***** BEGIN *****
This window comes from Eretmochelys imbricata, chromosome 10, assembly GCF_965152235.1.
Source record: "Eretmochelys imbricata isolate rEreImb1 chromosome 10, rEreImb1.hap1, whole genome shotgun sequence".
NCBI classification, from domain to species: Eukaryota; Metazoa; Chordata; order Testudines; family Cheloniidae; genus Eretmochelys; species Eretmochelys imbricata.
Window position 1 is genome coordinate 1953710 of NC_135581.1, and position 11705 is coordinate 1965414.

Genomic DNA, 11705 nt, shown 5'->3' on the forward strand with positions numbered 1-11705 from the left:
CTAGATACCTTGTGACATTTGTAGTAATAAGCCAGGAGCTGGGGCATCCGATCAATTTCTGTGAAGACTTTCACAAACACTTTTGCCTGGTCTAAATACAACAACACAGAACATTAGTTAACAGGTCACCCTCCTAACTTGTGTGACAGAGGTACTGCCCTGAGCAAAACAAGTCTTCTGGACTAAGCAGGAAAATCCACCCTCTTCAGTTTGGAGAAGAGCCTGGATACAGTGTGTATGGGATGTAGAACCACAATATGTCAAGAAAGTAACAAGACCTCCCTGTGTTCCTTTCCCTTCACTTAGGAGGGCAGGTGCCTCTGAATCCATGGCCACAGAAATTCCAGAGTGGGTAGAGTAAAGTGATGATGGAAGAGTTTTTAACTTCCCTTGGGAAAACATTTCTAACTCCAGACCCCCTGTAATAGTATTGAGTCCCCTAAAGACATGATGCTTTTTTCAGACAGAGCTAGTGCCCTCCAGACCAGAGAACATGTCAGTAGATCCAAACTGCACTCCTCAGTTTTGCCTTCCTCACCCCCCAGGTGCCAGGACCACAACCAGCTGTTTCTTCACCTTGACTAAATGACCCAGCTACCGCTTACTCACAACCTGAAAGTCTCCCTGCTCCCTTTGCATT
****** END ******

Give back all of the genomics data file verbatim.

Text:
This window comes from Eretmochelys imbricata, chromosome 10, assembly GCF_965152235.1.
Source record: "Eretmochelys imbricata isolate rEreImb1 chromosome 10, rEreImb1.hap1, whole genome shotgun sequence".
NCBI classification, from domain to species: Eukaryota; Metazoa; Chordata; order Testudines; family Cheloniidae; genus Eretmochelys; species Eretmochelys imbricata.
Window position 1 is genome coordinate 1953710 of NC_135581.1, and position 11705 is coordinate 1965414.

Genomic DNA, 11705 nt, shown 5'->3' on the forward strand with positions numbered 1-11705 from the left:
CTAGATACCTTGTGACATTTGTAGTAATAAGCCAGGAGCTGGGGCATCCGATCAATTTCTGTGAAGACTTTCACAAACACTTTTGCCTGGTCTAAATACAACAACACAGAACATTAGTTAACAGGTCACCCTCCTAACTTGTGTGACAGAGGTACTGCCCTGAGCAAAACAAGTCTTCTGGACTAAGCAGGAAAATCCACCCTCTTCAGTTTGGAGAAGAGCCTGGATACAGTGTGTATGGGATGTAGAACCACAATATGTCAAGAAAGTAACAAGACCTCCCTGTGTTCCTTTCCCTTCACTTAGGAGGGCAGGTGCCTCTGAATCCATGGCCACAGAAATTCCAGAGTGGGTAGAGTAAAGTGATGATGGAAGAGTTTTTAACTTCCCTTGGGAAAACATTTCTAACTCCAGACCCCCTGTAATAGTATTGAGTCCCCTAAAGACATGATGCTTTTTTCAGACAGAGCTAGTGCCCTCCAGACCAGAGAACATGTCAGTAGATCCAAACTGCACTCCTCAGTTTTGCCTTCCTCACCCCCCAGGTGCCAGGACCACAACCAGCTGTTTCTTCACCTTGACTAAATGACCCAGCTACCGCTTACTCACAACCTGAAAGTCTCCCTGCTCCCTTTGCATT